In comparison to their peaks at the end of 2007, the Dow Jones Industrial Average Index and the DAX index have dropped almost 50% in value. Considering recent events many investors have reconsidered the concept of fair value of a stock and the efficiency of techniques used. In addition to this, the approach applied by many academics on Technical and Fundamental Analysis1 and of Efficient Market Hypothesis theory, rather than on how to forecast, has induced us to base the structure of this essay on a similar approach. Therefore in Section 1, 2 and 3 after providing a brief overview of FA and of TA the EMH theory, we have explored alternative views and discussed the validity of the statement in object. After illustrating the need for analysts to create efficiency in Section 4 we have explored the extent to which FA, TA or EMH may be essential to achieve market efficiency. Finally, after examining in Section 5 the Stiglitz-Grossman paradox, in Section 6, we have explored anomalies and invalidities of EMH and presented our conclusions.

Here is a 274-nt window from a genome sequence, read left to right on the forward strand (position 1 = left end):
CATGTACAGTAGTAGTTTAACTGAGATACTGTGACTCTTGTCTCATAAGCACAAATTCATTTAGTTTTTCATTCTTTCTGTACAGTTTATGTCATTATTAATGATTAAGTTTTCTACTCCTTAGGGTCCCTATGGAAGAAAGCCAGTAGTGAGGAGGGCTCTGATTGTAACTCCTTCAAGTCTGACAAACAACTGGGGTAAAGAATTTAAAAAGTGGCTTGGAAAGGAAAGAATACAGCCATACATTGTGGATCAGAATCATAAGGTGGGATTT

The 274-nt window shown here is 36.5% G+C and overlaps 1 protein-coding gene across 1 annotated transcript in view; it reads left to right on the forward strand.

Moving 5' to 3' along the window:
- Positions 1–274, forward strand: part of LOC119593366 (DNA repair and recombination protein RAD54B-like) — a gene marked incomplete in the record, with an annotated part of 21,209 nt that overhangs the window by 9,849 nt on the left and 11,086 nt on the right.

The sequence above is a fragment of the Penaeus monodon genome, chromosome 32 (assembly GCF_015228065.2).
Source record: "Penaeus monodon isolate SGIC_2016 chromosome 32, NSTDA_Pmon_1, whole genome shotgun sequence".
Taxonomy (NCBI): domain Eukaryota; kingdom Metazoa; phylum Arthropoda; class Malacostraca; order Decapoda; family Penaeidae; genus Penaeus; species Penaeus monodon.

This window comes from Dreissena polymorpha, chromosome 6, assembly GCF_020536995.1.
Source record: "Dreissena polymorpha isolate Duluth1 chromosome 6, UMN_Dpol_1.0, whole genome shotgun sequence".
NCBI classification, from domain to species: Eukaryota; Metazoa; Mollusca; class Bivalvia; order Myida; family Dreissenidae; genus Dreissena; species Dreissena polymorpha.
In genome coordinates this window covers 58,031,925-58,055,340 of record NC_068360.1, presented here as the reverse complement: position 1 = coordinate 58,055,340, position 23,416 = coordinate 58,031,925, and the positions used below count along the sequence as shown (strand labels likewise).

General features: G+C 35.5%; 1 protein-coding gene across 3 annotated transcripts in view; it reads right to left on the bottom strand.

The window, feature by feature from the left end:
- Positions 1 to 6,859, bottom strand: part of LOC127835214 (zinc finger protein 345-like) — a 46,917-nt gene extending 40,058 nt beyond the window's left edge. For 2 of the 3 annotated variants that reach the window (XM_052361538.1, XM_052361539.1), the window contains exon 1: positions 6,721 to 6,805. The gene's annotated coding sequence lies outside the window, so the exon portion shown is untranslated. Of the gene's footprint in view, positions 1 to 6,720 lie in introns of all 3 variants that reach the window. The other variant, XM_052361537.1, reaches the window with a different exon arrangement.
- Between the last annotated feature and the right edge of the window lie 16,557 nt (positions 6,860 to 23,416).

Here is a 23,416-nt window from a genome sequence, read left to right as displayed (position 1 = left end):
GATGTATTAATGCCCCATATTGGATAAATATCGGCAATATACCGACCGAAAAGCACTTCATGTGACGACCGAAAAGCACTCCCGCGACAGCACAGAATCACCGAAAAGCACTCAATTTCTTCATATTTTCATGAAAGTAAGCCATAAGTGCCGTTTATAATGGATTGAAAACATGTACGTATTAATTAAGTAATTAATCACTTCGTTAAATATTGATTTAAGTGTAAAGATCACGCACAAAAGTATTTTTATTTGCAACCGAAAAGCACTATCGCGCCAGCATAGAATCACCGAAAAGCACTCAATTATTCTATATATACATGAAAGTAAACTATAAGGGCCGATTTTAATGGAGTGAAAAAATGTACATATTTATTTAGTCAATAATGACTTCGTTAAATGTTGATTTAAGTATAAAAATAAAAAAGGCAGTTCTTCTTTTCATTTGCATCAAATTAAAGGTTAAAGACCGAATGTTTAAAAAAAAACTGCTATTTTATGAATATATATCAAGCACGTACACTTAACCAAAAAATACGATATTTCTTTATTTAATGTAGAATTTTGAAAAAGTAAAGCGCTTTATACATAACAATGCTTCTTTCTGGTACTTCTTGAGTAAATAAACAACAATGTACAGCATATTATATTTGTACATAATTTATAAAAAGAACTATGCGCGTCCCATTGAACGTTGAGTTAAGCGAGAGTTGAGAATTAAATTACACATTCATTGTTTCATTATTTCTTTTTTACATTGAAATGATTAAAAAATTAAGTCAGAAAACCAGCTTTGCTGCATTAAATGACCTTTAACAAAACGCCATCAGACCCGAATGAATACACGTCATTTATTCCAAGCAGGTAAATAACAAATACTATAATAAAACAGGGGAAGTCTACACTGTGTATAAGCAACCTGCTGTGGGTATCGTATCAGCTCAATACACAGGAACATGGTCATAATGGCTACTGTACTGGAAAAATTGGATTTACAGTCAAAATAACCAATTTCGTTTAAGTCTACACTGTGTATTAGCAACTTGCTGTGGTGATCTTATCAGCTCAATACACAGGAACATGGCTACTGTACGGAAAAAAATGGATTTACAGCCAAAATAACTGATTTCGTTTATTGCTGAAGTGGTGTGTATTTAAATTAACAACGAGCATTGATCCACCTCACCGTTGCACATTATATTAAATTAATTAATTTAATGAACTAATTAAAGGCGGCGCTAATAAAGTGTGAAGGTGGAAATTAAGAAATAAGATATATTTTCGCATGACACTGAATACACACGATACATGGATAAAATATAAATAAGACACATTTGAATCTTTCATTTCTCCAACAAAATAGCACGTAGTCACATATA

FA found its existence in the firm-foundation theory developed in the 1930s though it was later popularised by Graham. Its purpose is to find and explore all economic variables measuring different economic circumstances and influencing the future earnings of an economic asset. Clearly the philosophy behind FA is that in the end, when enough traders realize that the market is not correctly pricing the asset, the market mechanism of demand/supply, will force the price of the asset to converge to its fundamental value. Early writers on the subject of security analysis assumed that the essence of investing was to determine the "true," "intrinsic," or "fundamental" value of a security and that this value could differ from the current market price. Graham and Dodd (1934) first highlighted the concept of the intrinsic value of a security as a